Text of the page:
The metal 14 selected will depend, at least in part, upon the substrate 12 selected (or vice versa). Generally, the metal 14 is a Raman active material (e.g., noble metals such as gold and silver). Suitable Raman active materials include those metals whose plasma frequency falls within the visible domain, and which are not too lossy (i.e., causing undesirable attenuation or dissipation of electrical energy). The plasma frequency depends on the density of free electrons in the metal, and corresponds to the frequency of oscillation of an electron sea if the free electrons are displaced from an equilibrium spatial distribution. In the embodiments disclosed herein, the metal 14 selected also has a predetermined contact angle θ (see, for example, FIG. 4) with respect to a surface S of the substrate 12. The contact angle θ is the angle at which a liquid/vapor interface (of the metal 14) meets a solid surface (e.g., substrate 12). It is to be understood that the contact angle θ at least partially controls the final geometry of the metal 14 (i.e., segments 18′, shown in FIGS. 2B and 3B), and thus the selected substrate 12 and metal 14 depend, at least in part, upon the desirable gap size and geometry of the resulting antenna 16 (shown in FIGS. 2B and 3B).

Once the substrate 12 and metal 14 are selected, the metal 14 is established on the substrate surface S. The metal 14 is initially established with an initial volume and an initial geometry. It is to be understood that the initial volume is conserved throughout the process, while the initial geometry is changed. The initial geometry includes at least two segments 18 having a gap G therebetween. It is to be understood that the gap G of the initial geometry has an initial gap size GI. As a result of further processing (described further hereinbelow), the initial gap size GI and the initial geometry of the segments 18 are altered so that a desirable final gap size GF and geometry of the segments 18′ (shown in FIGS. 2B and 3B) are obtained. As shown in the embodiments of FIGS. 2A and 2B and 3A and 3B, the final gap size GF is larger than the initial gap size GI.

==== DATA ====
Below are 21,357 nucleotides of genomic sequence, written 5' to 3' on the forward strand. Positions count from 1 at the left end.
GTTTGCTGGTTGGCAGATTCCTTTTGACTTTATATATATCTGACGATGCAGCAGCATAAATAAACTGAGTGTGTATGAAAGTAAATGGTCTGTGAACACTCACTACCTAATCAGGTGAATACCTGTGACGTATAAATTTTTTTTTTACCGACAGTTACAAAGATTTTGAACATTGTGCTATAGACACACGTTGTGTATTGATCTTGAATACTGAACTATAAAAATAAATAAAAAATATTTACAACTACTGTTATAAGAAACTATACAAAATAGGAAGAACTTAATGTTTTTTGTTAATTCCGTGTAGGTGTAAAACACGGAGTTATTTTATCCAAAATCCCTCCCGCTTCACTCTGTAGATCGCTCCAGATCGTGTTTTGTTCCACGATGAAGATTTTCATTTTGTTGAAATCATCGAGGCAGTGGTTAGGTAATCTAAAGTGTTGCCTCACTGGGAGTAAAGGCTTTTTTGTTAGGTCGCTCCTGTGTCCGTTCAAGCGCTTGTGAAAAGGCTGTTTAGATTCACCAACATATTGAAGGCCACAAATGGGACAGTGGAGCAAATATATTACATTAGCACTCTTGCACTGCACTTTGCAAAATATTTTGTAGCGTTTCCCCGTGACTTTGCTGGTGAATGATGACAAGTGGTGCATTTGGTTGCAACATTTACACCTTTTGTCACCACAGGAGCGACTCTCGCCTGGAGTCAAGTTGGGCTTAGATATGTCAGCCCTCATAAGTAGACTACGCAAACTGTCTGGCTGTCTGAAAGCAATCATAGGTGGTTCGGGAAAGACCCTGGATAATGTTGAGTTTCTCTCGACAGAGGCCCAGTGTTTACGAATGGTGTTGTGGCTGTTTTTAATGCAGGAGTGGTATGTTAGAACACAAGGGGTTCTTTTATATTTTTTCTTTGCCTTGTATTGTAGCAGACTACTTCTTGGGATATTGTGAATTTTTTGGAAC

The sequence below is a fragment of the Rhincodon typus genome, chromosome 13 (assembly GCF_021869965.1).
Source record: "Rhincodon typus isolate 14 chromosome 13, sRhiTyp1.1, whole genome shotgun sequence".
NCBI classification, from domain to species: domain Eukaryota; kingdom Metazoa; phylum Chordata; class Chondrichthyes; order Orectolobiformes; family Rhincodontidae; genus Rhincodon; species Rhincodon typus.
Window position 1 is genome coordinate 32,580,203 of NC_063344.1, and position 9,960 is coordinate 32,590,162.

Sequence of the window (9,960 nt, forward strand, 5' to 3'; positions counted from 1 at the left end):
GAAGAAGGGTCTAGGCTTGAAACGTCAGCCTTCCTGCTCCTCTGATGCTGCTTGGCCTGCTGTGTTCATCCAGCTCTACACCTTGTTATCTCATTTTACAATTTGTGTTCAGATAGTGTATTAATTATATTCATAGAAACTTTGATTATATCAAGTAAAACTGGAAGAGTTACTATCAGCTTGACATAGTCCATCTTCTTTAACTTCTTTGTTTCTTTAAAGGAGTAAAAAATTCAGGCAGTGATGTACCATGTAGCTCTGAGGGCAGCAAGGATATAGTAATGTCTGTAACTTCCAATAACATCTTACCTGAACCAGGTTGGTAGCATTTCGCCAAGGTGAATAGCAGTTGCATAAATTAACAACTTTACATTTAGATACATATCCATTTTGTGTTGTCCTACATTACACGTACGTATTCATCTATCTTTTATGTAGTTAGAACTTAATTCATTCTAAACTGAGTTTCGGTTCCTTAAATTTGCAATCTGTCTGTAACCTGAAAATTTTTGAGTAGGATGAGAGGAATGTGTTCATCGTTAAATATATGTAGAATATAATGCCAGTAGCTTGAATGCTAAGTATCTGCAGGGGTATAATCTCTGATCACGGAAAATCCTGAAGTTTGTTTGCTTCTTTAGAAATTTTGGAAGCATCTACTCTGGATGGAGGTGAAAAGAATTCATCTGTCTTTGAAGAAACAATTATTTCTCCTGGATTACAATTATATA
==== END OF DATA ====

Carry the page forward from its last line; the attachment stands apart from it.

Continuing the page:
Two segments 18, 18′ are illustrated in each of the Figures discussed herein. While not shown, it is to be understood that the segments 18 may be positioned in a triangular arrangement, a flower petal arrangement, or another multi-segment configuration. All of the suitable segment configurations have the gap G positioned at the center of the segments 18, 18′.

In one embodiment, the initial geometric pattern of the segments 18 and the initial gap size GI are formed by nanoimprint lithography, electron-beam lithography, photo-lithography, extreme ultraviolet (EUV) lithography, X-ray lithography, any other suitable lithography technique, or any other pattern defining technique. In another embodiment, the initial geometric pattern of the segments 18 and the initial gap size GI are formed by depositing the desirable metal 14 and etching the metal 14 to pattern the segments 18. In still another embodiment, the initial geometric pattern of the segments 18 and the initial gap size GI are formed by depositing the desirable metal 14 and then using a lift-off technique to pattern the segments 18 from the deposited metal 14. In yet other embodiments, the initial geometric pattern of the segments 18 and the initial gap size GI are formed by direct deposition using focused ion beam or plating. The examples provided herein are illustrative and are by no means an exhaustive list.